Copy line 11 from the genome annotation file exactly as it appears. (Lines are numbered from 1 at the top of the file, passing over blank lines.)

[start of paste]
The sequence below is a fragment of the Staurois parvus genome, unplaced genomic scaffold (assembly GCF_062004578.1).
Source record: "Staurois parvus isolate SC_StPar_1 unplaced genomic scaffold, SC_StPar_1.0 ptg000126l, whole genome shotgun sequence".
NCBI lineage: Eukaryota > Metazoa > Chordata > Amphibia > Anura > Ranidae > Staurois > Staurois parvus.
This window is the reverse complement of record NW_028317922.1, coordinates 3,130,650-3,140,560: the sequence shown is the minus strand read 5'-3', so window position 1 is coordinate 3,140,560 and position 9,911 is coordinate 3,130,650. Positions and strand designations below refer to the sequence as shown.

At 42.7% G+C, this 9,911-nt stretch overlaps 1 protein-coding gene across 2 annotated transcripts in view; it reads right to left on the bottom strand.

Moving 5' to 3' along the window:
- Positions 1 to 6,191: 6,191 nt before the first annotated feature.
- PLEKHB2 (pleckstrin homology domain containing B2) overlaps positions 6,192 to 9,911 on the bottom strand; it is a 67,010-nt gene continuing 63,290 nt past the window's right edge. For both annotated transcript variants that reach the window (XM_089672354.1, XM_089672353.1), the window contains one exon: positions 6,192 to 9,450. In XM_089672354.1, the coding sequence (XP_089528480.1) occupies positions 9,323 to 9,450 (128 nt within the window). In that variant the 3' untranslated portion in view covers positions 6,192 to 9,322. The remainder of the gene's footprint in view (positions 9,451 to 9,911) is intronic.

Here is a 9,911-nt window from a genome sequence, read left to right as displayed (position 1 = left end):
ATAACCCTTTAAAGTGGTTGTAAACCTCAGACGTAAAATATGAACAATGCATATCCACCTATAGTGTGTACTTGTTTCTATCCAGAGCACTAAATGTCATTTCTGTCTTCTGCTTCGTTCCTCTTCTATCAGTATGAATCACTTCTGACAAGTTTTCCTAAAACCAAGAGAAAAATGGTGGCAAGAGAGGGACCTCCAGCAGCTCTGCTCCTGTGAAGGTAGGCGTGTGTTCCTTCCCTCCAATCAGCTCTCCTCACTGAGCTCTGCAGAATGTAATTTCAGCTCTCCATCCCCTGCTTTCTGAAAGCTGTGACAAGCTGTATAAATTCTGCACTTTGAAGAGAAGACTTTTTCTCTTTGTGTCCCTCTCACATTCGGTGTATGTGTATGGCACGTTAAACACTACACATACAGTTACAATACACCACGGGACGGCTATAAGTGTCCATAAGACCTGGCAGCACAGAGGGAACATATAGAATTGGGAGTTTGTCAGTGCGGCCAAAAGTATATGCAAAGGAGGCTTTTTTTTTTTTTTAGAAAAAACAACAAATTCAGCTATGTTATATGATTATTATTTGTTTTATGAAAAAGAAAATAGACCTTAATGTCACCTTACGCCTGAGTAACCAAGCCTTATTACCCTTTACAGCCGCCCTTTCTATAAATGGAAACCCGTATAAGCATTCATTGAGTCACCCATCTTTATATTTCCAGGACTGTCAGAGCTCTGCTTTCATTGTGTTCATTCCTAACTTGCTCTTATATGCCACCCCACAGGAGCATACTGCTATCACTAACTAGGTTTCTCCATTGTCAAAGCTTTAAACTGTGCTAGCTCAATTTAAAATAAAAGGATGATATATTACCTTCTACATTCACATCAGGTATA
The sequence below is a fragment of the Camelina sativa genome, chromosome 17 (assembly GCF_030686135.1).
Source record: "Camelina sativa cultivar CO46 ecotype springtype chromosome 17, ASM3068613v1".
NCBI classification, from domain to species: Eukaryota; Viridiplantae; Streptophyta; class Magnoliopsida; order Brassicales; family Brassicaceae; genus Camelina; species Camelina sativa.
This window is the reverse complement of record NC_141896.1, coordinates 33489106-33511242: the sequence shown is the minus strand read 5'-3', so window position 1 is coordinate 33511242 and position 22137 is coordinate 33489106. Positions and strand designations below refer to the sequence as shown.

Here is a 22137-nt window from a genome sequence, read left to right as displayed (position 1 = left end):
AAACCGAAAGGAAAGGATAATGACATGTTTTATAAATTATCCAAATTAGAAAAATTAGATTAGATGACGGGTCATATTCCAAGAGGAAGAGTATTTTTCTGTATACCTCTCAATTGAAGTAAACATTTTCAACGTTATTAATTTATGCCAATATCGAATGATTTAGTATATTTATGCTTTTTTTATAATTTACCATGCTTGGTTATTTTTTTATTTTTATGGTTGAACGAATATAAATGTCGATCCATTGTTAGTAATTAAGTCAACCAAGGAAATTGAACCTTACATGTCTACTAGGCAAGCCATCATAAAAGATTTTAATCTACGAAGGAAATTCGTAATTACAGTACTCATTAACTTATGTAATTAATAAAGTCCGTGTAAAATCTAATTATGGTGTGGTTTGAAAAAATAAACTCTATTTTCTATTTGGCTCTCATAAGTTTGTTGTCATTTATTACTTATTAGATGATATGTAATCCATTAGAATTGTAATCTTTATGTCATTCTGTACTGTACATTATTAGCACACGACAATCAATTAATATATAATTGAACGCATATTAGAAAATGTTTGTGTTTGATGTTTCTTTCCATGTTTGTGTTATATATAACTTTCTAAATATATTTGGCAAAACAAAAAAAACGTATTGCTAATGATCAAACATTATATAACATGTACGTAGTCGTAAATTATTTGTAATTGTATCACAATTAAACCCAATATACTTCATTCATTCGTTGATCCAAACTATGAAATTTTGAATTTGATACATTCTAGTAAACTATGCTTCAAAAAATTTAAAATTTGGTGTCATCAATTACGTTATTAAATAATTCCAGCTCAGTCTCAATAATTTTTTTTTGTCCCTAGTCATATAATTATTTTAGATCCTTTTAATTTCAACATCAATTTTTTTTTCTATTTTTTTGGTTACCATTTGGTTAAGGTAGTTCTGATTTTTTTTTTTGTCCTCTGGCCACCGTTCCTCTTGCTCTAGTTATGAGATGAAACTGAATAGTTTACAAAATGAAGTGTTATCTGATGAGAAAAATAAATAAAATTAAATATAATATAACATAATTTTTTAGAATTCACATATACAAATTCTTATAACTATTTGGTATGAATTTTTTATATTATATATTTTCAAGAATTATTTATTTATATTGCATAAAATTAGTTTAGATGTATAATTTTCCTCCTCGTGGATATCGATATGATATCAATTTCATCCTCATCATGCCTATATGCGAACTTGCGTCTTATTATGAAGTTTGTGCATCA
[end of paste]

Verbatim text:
The sequence below is a fragment of the Camelina sativa genome, chromosome 17 (assembly GCF_030686135.1).